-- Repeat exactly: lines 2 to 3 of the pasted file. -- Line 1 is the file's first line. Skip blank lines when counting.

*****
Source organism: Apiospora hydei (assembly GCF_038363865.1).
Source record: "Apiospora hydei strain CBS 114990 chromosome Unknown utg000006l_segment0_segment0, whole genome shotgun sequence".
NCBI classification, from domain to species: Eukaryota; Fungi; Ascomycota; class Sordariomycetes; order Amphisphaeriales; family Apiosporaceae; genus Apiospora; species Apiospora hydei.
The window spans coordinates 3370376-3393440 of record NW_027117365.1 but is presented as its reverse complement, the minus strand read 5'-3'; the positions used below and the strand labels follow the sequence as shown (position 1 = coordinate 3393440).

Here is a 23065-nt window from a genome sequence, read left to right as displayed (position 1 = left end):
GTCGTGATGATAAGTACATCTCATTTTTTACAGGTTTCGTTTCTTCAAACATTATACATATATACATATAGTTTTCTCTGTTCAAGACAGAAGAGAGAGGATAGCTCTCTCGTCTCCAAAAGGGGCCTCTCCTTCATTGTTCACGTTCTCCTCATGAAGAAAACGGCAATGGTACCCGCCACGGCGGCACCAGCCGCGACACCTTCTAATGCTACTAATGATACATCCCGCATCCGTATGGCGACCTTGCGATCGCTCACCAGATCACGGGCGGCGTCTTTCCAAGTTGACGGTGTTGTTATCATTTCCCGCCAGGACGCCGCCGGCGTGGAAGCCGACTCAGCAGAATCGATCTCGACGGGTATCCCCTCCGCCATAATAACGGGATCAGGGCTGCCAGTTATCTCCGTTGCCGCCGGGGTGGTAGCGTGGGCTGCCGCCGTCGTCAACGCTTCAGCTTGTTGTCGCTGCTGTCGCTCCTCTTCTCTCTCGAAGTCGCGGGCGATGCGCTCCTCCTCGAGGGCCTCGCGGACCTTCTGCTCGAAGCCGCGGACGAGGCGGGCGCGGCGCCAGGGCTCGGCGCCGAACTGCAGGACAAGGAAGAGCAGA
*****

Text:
Source record: "Apiospora hydei strain CBS 114990 chromosome Unknown utg000006l_segment0_segment0, whole genome shotgun sequence".
NCBI classification, from domain to species: Eukaryota; Fungi; Ascomycota; class Sordariomycetes; order Amphisphaeriales; family Apiosporaceae; genus Apiospora; species Apiospora hydei.